This proposal seeks to address a key challenge in public health : the ongoing and fine-grained
measurement of population mental health. Currently, in the largest population surveys, measurement of
mental health is limited in time to annual estimates, in space to predominantly metropolitan areas and in
scope to single questions about "mental health" or "depression". Through interdisciplinary work, we
propose to advance approaches to language-based analysis of social media to measure mental health,
sub-annually, ·at the county level and broaden the scope beyond depression to anxiety, stress, as well as to
protective mental health factors (such as healthy social relationships). This will provide the research
community with a much richer, timely and localized picture of population mental health.
The language of social media has been shown to be a flexible source of information about population
behaviors, thoughts and feelings It is available with high spatial and temporal resolution, suggesting great
potential for the study and monitoring of population mental health. However, approaches for tracking
psychological states across communities on social media were not developed with consideration for spatial
and temporal confounds or to fully leverage the multi-level structure (and sample sizes) of the data.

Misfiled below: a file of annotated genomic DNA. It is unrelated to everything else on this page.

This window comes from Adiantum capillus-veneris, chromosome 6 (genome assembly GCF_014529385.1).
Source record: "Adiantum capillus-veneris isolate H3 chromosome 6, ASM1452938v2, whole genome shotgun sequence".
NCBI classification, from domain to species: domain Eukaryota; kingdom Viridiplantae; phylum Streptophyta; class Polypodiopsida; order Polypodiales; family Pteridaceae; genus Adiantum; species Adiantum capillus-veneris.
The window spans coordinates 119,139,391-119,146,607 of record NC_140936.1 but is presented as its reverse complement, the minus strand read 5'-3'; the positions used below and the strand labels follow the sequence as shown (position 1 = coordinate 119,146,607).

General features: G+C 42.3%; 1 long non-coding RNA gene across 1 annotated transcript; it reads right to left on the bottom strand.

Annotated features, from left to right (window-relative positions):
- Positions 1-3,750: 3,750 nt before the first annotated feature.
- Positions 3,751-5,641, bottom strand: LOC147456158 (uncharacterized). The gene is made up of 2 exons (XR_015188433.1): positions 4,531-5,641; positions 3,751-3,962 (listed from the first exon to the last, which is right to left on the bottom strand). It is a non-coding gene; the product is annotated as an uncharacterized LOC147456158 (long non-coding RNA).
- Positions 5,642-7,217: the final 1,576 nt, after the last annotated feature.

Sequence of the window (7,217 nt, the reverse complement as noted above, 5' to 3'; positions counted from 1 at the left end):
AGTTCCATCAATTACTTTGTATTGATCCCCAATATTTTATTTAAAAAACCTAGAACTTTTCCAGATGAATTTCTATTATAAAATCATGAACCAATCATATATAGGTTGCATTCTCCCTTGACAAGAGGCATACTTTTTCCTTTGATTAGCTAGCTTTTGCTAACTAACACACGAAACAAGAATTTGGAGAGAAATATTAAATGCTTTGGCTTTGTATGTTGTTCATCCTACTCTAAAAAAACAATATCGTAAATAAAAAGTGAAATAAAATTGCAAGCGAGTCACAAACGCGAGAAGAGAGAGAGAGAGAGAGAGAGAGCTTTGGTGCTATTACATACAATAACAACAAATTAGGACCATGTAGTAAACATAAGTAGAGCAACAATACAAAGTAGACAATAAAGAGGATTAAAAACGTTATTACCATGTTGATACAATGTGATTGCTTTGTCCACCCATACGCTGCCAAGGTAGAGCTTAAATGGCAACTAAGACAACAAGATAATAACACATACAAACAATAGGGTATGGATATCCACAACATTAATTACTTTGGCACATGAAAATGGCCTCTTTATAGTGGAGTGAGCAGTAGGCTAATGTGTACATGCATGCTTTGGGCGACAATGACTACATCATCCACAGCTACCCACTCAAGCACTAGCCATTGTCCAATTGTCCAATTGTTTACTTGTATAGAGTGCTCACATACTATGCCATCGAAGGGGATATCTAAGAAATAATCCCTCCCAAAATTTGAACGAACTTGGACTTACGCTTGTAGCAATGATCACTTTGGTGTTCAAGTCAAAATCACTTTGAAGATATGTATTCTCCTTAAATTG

Proposed work will develop multi-level methods to control for spatial correlation and community
socioeconomic covariance to increase statistical power and the accuracy of measurement. The increased
power will also better enable quasi-experimental designs from epidemiology which will be combined with
the Twitter-based estimates to track the impact of policy and socioeconomic shocks on mental health.
The work in this proposal could significantly transform both research in population mental health and the
ability to apply and track the efficacy of policy to improve public health , It will allow researchers to observe
temporal changes in population mental health quarterly and for counties, which provides the measurement
infrastructure to observe changes in response to natural experiments such as economic shocks and policy
interventions. This will be possible in near real-time, without the reporting lag of a few years as in current
survey methodologies. The ongoing measurement will help identify areas of greatest need and may help
prioritize resource allocation. The improved quasi-experimental modeling of mental health determinants
may inform policy interventions, and the ongoing monitoring can establish evidence of their efficacy, In tum,
the burden of mental unhealth on society may be substantively reduced in the long term.